internet safety

South Florida Couple Overcomes ‘Catfish' Incident to Find Love

For Nicole Hayden, nothing seemed out of the ordinary when an attractive guy named Marcus sent her a message on Instagram and struck up a conversation

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Stories of catfishing, which is when a person creates a fictional persona or fake identity on a social networking service, usually don’t end well.

But one South Florida woman’s story proved to be the exception. Her saga began with lies and ended with her finding love with the man whose pictures were used to trick her.

For Nicole Hayden, nothing seemed out of the ordinary when an attractive guy named Marcus sent her a message on Instagram and struck up a conversation. But things suddenly turned very strange, very fast.

‘It started getting really hot and heavy. I think he even told me he loved me after a day,” she said. “He's like, ‘I love you. I'm going to marry you. You're the woman of my dreams.”

Then, he asked her for a favor, saying his mom was in the hospital and he needed $6,000. Nicole quickly realized it was probably a scam and said she wasn’t sending the money.

“At that point, that's when they got really belligerent and said we can access your phone, we can get all of your pictures,” Hayden said.

The scammer threatened to photoshop nude photos of Hayden and post them on the internet while also threatening the safety of her children, saying she had two days to comply “or else.”

“I was scared, but then I realized I live in a gated community, my kids go to a charter school, I am safe,” she said.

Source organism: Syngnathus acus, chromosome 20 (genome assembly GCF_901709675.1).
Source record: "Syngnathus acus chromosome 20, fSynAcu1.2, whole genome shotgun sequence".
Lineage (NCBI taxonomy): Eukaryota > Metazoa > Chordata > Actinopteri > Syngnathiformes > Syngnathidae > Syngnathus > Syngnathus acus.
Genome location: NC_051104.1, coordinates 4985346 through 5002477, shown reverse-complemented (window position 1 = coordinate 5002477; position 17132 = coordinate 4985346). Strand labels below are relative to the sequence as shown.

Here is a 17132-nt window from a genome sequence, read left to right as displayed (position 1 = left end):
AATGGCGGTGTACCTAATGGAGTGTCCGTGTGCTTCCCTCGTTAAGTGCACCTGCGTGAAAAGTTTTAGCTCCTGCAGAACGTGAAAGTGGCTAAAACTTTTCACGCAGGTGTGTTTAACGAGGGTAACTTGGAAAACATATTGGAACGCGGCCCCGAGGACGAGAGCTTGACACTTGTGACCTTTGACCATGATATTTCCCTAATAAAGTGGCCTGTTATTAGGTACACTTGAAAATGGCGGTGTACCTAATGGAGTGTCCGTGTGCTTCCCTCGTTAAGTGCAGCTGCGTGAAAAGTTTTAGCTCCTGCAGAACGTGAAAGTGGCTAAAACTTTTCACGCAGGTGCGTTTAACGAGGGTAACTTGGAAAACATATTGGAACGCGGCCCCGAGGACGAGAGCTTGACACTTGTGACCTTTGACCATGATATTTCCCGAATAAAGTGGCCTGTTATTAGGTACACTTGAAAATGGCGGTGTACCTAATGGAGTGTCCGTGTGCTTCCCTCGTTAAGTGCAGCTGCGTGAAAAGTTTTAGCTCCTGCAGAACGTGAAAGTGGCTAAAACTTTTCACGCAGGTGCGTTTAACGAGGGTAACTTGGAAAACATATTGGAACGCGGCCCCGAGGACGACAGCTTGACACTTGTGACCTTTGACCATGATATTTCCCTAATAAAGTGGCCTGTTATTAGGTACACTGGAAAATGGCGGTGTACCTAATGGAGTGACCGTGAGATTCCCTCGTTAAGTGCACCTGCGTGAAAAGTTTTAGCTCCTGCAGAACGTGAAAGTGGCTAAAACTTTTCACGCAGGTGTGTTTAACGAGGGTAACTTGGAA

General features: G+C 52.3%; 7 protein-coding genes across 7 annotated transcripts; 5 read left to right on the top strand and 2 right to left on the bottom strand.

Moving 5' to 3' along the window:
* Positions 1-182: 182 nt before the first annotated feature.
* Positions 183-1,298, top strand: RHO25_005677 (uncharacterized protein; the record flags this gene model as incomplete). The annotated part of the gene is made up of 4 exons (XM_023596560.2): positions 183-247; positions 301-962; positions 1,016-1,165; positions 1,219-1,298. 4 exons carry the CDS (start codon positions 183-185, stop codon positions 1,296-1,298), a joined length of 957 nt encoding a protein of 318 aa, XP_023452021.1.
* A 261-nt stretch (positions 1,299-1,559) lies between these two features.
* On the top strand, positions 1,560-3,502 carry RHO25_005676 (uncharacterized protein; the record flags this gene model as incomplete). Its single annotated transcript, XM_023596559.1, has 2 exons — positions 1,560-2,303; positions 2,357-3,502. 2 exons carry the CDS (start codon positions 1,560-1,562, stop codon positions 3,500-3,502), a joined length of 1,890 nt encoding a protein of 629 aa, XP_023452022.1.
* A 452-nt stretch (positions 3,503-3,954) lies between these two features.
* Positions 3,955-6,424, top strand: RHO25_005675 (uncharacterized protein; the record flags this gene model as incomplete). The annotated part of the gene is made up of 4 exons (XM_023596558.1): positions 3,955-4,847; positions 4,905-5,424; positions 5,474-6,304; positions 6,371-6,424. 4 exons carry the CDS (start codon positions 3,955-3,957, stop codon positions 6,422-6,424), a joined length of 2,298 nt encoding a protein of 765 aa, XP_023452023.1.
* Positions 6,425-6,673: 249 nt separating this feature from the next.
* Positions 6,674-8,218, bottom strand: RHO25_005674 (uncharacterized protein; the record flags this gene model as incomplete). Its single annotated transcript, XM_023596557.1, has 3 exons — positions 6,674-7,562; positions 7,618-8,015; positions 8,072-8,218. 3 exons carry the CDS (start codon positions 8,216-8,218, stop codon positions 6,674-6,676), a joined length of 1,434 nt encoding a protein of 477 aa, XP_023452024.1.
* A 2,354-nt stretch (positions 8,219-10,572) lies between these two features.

Hayden then saw a suggested friend request on Facebook. It was Marcus’ picture, but a different name - Alessandro Cinquini. The man had been warning people that his pictures had been stolen. Nicole sent a message and their friendship bloomed.

“It breaks my heart to see that women are sending scammers who they think are me thousands and thousands of dollars and sometimes I feel powerless,” he said. “A woman said she paid me $3,000 and then she went into debt. I was like we need join together and teach people.”

Since both Nicole and Alessandro live in South Florida, they decided to meet up with the mission of joining forces to educate women about the dangers of scammers. One meeting turned into more and the conversations turned more personal and before long, they realized they had something real.

“So together we actually make each other better,” Nicole said. “He's more adventurous. If I didn't have a family so young, I think I always tell him he's like my male spirit part because he's like the mirror of me only, and a male version.”

While a fake profile brought them together, the couple doesn’t want to discourage people from finding love online – but they say tread carefully.

“Don't trust someone that is asking for money, no matter how much you trust them,” Alessandro said. “You will be sorry.”

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